He is going to turn that into practical advice for someone who wants to live in a regular house in a neighborhood in a city and not on a compound with guns on every wall. is where Dan is going to do his little video series and he is going to travel around and learn from the Wizards who know how to do this kind of thing better and make a little show out of it. John is looking forward to this.

John admires Dan for thinking about it and thinking about how to make himself slightly more… It is an excuse to hang out with the weirdos, which Dan always likes. He wants to go and see the compound and he wants to meet the guy who is expecting the zombie apocalypse and he wants to learn from the survivalist who goes out with a small backpack and survives for two weeks in the wilderness. Dan doesn’t want to be that guy, he doesn’t want to do that, but there is a ton of stuff Dan can learn from him and bring back and apply to his life right now.

It would be very cool to know that Dan could be dropped into any situation and survive, but the only real plus from that would be the knowledge that he could do it. He could probably deadlift 250 pounds, but he is not going to do that because he will be sore for a week and what is the reason why he needed to do that? John did it a couple of days ago and his entire body hurts. The thing about deadlifting is that you do it and you are like: ”I did it.!” and it is like a five second delay until the pain sets in and your heart has to catch up with the exertion. John sat there, 5-10 seconds later and was breathing heavily. It is not like an aerobic exercise.

Dan doesn’t need to know that you could drop him in some rain forest with a pocket knife and a week later he is going to walk out with clothes that he has sewed together from animal skins. He doesn’t need to be able to do that, but he would like to be more prepared for something that could happen, not for everything that can happen. The chances of an EMP going off are very, very, very, very low, but the chances of being without power for a few days are pretty high. Now we have seen what happens when you don't have power and Dan doesn’t want to go through that again and wants to be prepared for at least the basic stuff.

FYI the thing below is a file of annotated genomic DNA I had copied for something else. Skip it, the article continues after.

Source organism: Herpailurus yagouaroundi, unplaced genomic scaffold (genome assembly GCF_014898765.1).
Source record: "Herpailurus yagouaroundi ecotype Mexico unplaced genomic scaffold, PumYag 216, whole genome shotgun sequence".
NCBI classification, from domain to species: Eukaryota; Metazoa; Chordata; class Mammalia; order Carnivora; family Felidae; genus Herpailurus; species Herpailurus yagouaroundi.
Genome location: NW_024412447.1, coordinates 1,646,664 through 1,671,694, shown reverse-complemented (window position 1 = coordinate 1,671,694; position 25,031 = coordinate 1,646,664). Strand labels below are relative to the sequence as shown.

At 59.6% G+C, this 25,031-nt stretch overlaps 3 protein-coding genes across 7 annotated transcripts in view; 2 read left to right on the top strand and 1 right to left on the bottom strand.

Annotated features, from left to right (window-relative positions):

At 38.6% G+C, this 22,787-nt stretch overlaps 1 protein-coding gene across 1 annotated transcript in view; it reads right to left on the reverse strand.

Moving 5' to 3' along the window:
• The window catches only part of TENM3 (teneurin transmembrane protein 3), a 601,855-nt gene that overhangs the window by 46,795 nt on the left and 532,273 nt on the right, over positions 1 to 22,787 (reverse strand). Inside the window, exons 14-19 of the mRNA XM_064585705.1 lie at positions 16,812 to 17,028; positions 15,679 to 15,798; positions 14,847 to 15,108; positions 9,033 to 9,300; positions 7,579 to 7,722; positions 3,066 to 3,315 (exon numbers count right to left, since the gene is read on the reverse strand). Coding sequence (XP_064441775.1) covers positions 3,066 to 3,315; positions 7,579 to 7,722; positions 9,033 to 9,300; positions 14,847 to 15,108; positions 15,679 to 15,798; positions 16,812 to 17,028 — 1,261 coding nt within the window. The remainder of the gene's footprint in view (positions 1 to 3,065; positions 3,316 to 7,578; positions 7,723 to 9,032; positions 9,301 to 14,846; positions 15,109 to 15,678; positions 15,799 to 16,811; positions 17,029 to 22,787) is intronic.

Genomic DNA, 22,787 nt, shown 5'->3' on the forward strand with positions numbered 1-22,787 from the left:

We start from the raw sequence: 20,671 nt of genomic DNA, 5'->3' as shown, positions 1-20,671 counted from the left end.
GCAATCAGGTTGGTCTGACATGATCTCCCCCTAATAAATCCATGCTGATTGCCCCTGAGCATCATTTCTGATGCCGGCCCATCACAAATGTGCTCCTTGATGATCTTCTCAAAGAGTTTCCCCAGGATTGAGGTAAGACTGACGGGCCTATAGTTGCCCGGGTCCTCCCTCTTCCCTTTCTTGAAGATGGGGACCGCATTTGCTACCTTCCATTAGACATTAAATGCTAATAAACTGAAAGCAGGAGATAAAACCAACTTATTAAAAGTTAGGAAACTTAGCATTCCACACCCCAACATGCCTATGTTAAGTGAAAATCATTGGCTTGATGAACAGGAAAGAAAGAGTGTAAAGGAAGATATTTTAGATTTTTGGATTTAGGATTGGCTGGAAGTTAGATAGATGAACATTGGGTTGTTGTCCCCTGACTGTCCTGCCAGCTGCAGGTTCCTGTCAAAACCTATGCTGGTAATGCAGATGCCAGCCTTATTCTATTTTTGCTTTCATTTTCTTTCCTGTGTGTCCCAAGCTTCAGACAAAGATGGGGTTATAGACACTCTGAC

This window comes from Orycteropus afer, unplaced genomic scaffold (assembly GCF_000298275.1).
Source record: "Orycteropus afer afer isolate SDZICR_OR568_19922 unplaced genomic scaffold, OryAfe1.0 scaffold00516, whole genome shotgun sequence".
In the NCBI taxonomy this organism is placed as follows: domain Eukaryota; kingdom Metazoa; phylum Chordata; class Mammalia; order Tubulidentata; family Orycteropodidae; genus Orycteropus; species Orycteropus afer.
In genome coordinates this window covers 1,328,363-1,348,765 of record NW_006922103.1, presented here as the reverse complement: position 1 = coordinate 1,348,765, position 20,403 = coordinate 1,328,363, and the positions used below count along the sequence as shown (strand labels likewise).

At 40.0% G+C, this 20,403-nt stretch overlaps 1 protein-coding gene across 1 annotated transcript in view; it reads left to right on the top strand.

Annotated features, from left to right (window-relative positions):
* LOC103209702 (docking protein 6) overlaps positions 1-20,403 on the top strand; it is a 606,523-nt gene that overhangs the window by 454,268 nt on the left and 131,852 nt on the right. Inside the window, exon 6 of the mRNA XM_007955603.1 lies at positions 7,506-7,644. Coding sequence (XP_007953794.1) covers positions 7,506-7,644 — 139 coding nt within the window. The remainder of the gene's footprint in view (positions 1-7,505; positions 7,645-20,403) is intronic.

A lot of the stuff that would have improved everyone’s quality of life is not hard or expensive, it just requires a little bit of thinking ahead. Have more water in your garage, little things like that. One of Dan’s friends said she had no Internet and no power and there was no way for her to know what was going on in the world. She didn't have a battery-operated radio. There is a battery operated radio on Amazon probably get for $6, but you don't think about getting a battery operated radio until you are without power and without Internet.

If you had a battery charger, not the little portable ones you put in your pocket, but the ones to charge a car battery, you could charge your phone probably 10 times with that, but people don't have them, they cost $50 or less, but you don't think about getting one because power is always on and you just plug it in to charge. That is the kind of stuff that Dan is more interested in, but he is also learning from the people on the bigger scale, the people with the compound, because they are fascinating.

Something happens in a person's mind to have them say: ”It is not enough to just have a battery charger in my garage. I need the compound now and I need 50 guns and I need some kind of rope ladder to get into my house!” Those are the people Dan wants to do. You can pull the ladder up and then no-one can get in there.

John thinks it would help Dan a lot to do that as part of his show because it would contextualize the preparations he was doing. You have been to the place, the headwaters of this system and the outflow, and now we recognize that we are in the middle of this system and here is what we have to do to play our part, but also to be ready because you see how vulnerable you are.

John loves that idea. What a great TV show! There was a show Dirty Jobs that was making sport of it, throwing that guy Mike Rowe down into the pit and having him shovel out the junk. There is a version of that show where the person that is hosting it is actually an engineer. You have to find an engineer with charisma, which is like finding a needle in a haystack. Think about that show where the person hosting the show is trying to have the system explained to them. John would watch that show, he would be that show!

Prepper culture (RW213)

The mistake that preppers make is that they think there is going to be a zombie apocalypse and they fill up their basements with guns to ward off whatever they think the constituency is of people who, because they didn't prepare, suddenly turn into roving bands of armed raiders. The preppers think because they are prepared their houses are going to be raided by gangs. There is a big gulf between having your house prepared to go between 3-6 weeks with no infrastructure, and that becoming a Cormac McCarthy scenario where you never again have any form of civilization and you are the last man standing on top of a pile of zombie corpses.